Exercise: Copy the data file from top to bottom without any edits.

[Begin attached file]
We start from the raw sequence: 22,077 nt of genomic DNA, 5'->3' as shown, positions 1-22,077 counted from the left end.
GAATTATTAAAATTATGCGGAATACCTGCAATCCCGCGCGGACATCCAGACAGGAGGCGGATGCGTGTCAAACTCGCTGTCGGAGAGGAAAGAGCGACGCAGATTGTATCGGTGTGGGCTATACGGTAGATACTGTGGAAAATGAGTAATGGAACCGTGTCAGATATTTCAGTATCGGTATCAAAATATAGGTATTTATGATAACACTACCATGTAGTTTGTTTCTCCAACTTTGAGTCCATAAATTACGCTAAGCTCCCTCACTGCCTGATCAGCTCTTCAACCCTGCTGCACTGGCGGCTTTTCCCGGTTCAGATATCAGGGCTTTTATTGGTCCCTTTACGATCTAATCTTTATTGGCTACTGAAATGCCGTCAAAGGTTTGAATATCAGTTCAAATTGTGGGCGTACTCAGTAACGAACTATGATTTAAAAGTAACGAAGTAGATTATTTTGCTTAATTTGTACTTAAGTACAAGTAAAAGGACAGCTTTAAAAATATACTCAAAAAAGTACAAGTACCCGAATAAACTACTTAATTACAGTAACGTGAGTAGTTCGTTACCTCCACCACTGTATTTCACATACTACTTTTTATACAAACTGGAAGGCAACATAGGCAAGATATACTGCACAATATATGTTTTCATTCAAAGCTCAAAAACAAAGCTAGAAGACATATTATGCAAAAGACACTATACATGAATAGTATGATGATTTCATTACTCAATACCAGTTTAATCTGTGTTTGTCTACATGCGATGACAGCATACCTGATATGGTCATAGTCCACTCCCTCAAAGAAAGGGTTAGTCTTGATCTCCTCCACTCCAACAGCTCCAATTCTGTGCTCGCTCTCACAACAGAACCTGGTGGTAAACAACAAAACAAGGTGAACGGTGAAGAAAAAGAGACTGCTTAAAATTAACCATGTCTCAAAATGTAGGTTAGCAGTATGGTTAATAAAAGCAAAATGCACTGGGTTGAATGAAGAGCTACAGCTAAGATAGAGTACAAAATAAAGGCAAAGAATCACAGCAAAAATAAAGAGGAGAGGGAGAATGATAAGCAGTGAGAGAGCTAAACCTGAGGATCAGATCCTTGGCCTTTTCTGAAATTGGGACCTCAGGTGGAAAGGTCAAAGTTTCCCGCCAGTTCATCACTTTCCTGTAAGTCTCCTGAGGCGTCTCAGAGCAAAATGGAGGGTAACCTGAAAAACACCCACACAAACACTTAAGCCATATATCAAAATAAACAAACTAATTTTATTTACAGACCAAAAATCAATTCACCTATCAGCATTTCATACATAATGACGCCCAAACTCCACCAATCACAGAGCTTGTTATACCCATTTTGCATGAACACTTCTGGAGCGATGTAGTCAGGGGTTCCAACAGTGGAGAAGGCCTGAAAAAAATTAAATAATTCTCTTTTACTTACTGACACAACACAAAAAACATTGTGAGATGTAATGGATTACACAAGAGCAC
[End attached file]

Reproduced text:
We start from the raw sequence: 22,077 nt of genomic DNA, 5'->3' as shown, positions 1-22,077 counted from the left end.
GAATTATTAAAATTATGCGGAATACCTGCAATCCCGCGCGGACATCCAGACAGGAGGCGGATGCGTGTCAAACTCGCTGTCGGAGAGGAAAGAGCGACGCAGATTGTATCGGTGTGGGCTATACGGTAGATACTGTGGAAAATGAGTAATGGAACCGTGTCAGATATTTCAGTATCGGTATCAAAATATAGGTATTTATGATAACACTACCATGTAGTTTGTTTCTCCAACTTTGAGTCCATAAATTACGCTAAGCTCCCTCACTGCCTGATCAGCTCTTCAACCCTGCTGCACTGGCGGCTTTTCCCGGTTCAGATATCAGGGCTTTTATTGGTCCCTTTACGATCTAATCTTTATTGGCTACTGAAATGCCGTCAAAGGTTTGAATATCAGTTCAAATTGTGGGCGTACTCAGTAACGAACTATGATTTAAAAGTAACGAAGTAGATTATTTTGCTTAATTTGTACTTAAGTACAAGTAAAAGGACAGCTTTAAAAATATACTCAAAAAAGTACAAGTACCCGAATAAACTACTTAATTACAGTAACGTGAGTAGTTCGTTACCTCCACCACTGTATTTCACATACTACTTTTTATACAAACTGGAAGGCAACATAGGCAAGATATACTGCACAATATATGTTTTCATTCAAAGCTCAAAAACAAAGCTAGAAGACATATTATGCAAAAGACACTATACATGAATAGTATGATGATTTCATTACTCAATACCAGTTTAATCTGTGTTTGTCTACATGCGATGACAGCATACCTGATATGGTCATAGTCCACTCCCTCAAAGAAAGGGTTAGTCTTGATCTCCTCCACTCCAACAGCTCCAATTCTGTGCTCGCTCTCACAACAGAACCTGGTGGTAAACAACAAAACAAGGTGAACGGTGAAGAAAAAGAGACTGCTTAAAATTAACCATGTCTCAAAATGTAGGTTAGCAGTATGGTTAATAAAAGCAAAATGCACTGGGTTGAATGAAGAGCTACAGCTAAGATAGAGTACAAAATAAAGGCAAAGAATCACAGCAAAAATAAAGAGGAGAGGGAGAATGATAAGCAGTGAGAGAGCTAAACCTGAGGATCAGATCCTTGGCCTTTTCTGAAATTGGGACCTCAGGTGGAAAGGTCAAAGTTTCCCGCCAGTTCATCACTTTCCTGTAAGTCTCCTGAGGCGTCTCAGAGCAAAATGGAGGGTAACCTGAAAAACACCCACACAAACACTTAAGCCATATATCAAAATAAACAAACTAATTTTATTTACAGACCAAAAATCAATTCACCTATCAGCATTTCATACATAATGACGCCCAAACTCCACCAATCACAGAGCTTGTTATACCCATTTTGCATGAACACTTCTGGAGCGATGTAGTCAGGGGTTCCAACAGTGGAGAAGGCCTGAAAAAAATTAAATAATTCTCTTTTACTTACTGACACAACACAAAAAACATTGTGAGATGTAATGGATTACACAAGAGCAC